I’m reminded of Finland’s school system, where an emphasis on “whatever it takes” and play as learning has created one of the best educational systems in the world. Students in the United States are missing out, especially as teaching to the test replaces these key concepts.

In the workplace, I hope new librarians are given a chance to “play” as part of a continuous emphasis on learning. The commenter who wrote in a letter to LJ that “[n]one of those who don’t have enough time to get the work done have time to ‘play,’ ” I would respectfully disagree. Henry Jenkins defined play as “the capacity to experiment with one’s surroundings as a form of problem-­solving.” Isn’t that the type of librarian we want as colleagues? Problem-solvers who can find solutions by active consideration of the issue? To me, that’s a significant component of “learning to learn.”

Flipping out

Another key trend—“The abundance of resources and relationships made easily accessible via the Internet is increasingly challenging us to revisit our roles as educators”—speaks directly to the open versus control debate above. I would advocate flipping everything we can in LIS education. Flipping is defined as inverting norms within education. Flipped classrooms might come in the form of open social spaces where students can learn, reflect, and interact with practitioners. Flipped resources might occur in the form of open source textbooks that grow and evolve as quickly as ideas and trends do. How much longer is it feasible and useful to require students to purchase books that cost $60 or more when these static tomes collide with the potential of open access articles, chapters, and inter­active content?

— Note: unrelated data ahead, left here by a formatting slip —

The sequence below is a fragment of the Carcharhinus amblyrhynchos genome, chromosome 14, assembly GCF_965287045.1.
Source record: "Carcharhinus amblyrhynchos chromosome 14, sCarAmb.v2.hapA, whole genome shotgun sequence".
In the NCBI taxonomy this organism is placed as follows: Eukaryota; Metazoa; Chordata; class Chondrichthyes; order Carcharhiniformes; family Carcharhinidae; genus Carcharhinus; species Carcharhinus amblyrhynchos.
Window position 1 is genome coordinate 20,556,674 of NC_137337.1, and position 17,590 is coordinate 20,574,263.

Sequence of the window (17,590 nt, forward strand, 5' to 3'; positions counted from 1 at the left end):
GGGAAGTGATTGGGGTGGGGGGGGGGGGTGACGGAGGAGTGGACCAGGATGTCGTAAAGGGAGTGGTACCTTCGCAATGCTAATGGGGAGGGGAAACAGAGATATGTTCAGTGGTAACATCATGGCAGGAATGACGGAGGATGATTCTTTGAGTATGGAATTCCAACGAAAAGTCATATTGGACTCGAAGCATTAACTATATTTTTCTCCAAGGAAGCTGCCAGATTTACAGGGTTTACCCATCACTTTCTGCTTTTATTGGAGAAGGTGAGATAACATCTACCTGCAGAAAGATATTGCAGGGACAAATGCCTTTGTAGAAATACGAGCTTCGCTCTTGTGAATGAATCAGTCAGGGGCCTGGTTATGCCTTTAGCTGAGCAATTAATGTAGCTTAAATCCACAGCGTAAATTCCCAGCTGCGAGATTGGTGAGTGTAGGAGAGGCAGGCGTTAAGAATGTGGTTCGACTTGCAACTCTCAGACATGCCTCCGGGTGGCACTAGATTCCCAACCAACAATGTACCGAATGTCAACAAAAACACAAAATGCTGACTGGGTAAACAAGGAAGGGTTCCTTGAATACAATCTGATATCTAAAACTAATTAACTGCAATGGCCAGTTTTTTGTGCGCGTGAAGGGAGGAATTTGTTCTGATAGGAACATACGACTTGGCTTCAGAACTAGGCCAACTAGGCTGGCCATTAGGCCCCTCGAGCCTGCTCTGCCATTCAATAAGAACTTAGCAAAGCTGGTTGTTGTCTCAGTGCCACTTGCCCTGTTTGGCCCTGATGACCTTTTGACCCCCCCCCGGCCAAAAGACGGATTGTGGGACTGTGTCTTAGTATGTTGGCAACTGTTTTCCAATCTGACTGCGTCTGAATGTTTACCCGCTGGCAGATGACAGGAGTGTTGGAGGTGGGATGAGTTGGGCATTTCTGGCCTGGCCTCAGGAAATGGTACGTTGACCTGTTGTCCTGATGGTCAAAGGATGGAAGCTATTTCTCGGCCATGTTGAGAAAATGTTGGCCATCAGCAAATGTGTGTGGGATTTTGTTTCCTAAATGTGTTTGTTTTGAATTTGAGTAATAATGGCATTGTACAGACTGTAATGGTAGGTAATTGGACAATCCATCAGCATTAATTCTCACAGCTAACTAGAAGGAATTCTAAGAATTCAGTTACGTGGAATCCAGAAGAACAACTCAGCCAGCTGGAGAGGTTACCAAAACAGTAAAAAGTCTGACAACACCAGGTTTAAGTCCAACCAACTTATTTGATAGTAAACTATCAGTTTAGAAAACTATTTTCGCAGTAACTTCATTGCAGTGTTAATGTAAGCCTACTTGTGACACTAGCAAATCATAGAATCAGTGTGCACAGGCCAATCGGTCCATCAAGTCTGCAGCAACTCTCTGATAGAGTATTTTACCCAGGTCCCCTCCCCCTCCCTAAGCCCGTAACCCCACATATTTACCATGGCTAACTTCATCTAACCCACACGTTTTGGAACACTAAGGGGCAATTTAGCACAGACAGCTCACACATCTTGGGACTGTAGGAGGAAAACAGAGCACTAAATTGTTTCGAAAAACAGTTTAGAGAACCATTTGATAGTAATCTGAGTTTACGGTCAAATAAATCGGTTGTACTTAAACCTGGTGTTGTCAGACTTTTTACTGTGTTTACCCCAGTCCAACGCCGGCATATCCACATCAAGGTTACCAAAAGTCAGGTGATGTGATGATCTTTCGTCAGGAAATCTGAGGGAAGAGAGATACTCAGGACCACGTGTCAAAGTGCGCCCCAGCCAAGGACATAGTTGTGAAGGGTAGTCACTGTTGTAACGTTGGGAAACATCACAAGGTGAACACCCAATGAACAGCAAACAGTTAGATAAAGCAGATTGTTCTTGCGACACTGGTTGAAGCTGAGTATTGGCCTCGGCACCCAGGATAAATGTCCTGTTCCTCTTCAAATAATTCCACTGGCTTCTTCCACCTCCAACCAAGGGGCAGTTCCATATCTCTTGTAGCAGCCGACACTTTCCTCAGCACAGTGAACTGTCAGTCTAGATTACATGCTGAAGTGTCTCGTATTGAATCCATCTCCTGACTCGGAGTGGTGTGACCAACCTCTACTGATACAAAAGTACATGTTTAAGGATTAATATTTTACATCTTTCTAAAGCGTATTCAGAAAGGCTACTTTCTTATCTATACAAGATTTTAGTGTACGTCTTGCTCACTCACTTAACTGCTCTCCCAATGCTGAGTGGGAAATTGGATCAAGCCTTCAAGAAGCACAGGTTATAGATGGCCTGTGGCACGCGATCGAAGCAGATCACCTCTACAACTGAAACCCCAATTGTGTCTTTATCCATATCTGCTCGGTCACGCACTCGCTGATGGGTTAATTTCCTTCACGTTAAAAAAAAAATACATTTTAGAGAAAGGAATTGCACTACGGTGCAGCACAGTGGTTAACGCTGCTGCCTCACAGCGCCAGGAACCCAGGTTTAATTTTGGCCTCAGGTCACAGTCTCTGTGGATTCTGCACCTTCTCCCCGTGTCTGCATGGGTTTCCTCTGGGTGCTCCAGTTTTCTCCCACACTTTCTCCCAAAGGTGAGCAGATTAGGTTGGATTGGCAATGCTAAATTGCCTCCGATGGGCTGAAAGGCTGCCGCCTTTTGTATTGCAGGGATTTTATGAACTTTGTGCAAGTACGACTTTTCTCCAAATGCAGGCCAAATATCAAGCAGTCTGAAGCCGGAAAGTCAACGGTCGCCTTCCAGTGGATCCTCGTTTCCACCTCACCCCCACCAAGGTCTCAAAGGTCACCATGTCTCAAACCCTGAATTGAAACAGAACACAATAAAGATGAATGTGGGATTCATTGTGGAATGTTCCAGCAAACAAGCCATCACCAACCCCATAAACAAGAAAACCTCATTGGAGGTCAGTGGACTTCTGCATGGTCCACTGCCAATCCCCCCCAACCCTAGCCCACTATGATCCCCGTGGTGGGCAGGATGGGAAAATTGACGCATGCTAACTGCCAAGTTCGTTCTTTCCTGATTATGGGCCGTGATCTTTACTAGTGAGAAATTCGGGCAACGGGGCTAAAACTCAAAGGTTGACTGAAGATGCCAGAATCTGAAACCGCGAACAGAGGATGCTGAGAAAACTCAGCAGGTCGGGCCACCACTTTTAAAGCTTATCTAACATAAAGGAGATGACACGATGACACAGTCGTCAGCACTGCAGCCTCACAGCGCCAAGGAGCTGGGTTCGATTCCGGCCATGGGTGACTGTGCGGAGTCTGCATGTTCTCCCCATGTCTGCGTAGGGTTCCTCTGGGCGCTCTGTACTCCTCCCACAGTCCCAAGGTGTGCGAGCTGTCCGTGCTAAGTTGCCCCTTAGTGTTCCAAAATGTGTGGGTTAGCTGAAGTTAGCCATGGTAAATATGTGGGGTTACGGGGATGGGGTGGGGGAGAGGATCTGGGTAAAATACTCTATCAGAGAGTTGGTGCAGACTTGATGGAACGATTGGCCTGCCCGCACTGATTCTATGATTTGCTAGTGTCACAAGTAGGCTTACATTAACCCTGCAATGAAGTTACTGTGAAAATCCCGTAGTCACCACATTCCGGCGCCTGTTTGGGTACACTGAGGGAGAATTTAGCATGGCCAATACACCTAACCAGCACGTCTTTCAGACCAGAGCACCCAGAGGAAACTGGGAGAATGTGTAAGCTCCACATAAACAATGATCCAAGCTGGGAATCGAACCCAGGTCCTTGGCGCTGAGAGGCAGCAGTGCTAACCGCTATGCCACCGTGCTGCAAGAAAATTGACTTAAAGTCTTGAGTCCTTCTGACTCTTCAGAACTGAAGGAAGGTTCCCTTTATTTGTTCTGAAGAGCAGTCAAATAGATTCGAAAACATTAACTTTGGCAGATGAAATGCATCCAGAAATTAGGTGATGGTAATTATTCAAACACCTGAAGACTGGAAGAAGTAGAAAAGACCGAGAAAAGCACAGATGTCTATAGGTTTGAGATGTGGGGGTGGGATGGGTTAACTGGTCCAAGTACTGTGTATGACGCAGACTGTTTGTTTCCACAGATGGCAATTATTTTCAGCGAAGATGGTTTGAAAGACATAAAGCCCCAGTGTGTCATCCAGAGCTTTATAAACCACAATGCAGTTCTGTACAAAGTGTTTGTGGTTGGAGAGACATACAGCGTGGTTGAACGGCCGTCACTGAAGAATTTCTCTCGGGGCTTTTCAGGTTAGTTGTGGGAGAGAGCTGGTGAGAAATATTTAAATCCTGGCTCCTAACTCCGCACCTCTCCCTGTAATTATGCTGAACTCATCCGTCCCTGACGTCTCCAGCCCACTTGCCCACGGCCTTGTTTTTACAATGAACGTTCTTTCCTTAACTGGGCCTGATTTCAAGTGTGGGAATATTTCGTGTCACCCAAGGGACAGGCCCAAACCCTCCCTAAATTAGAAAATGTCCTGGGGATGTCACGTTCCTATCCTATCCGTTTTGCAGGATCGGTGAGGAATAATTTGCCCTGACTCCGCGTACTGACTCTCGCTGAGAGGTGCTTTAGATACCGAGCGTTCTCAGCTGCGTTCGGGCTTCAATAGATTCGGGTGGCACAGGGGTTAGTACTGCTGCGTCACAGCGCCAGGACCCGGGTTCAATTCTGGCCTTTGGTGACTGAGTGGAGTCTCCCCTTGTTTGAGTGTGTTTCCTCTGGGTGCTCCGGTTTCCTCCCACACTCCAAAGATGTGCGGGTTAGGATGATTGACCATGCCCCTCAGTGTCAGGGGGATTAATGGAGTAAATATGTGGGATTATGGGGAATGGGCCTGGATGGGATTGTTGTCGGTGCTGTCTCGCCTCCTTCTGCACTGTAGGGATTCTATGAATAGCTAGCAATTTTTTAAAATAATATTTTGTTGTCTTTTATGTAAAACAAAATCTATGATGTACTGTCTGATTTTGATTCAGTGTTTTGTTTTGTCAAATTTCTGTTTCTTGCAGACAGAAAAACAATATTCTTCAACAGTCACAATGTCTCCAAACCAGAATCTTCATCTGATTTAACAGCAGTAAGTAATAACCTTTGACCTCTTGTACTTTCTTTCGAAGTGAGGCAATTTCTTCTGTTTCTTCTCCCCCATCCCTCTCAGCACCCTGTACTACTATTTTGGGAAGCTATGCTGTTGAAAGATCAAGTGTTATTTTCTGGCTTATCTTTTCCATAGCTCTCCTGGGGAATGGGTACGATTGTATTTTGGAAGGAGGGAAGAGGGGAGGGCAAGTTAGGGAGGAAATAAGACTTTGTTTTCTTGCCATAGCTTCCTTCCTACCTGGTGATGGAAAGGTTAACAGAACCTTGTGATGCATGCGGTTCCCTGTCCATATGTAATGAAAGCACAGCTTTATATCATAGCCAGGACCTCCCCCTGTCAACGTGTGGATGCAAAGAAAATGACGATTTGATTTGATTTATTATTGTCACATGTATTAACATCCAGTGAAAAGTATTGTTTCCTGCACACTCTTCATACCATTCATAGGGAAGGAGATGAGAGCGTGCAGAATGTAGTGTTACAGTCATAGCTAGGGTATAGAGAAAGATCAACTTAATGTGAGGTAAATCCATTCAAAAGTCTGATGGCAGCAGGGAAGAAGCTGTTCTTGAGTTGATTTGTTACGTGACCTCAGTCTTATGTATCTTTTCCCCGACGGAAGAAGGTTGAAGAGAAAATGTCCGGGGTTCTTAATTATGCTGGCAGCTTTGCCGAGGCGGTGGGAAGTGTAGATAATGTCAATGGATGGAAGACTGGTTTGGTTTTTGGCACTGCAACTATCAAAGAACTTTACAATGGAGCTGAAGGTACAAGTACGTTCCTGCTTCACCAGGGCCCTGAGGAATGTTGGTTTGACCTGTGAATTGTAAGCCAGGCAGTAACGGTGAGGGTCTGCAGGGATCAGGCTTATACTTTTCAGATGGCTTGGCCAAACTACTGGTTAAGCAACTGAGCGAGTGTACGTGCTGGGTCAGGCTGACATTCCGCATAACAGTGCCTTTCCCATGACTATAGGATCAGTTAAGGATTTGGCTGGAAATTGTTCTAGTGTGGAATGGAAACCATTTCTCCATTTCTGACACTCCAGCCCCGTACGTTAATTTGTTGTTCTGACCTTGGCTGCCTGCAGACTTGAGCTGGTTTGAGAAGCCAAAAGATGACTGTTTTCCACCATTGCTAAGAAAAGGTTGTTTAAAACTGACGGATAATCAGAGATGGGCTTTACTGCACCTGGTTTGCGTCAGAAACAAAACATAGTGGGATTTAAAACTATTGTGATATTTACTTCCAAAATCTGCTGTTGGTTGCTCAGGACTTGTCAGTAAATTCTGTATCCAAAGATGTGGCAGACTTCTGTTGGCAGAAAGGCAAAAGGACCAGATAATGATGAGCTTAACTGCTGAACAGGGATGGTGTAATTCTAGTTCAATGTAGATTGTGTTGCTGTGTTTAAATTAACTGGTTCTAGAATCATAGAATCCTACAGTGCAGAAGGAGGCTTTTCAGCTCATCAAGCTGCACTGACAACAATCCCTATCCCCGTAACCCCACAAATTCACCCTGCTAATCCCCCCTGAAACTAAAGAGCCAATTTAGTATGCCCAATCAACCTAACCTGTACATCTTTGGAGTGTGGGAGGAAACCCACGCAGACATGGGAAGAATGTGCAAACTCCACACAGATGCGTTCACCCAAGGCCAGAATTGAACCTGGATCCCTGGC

Massively cool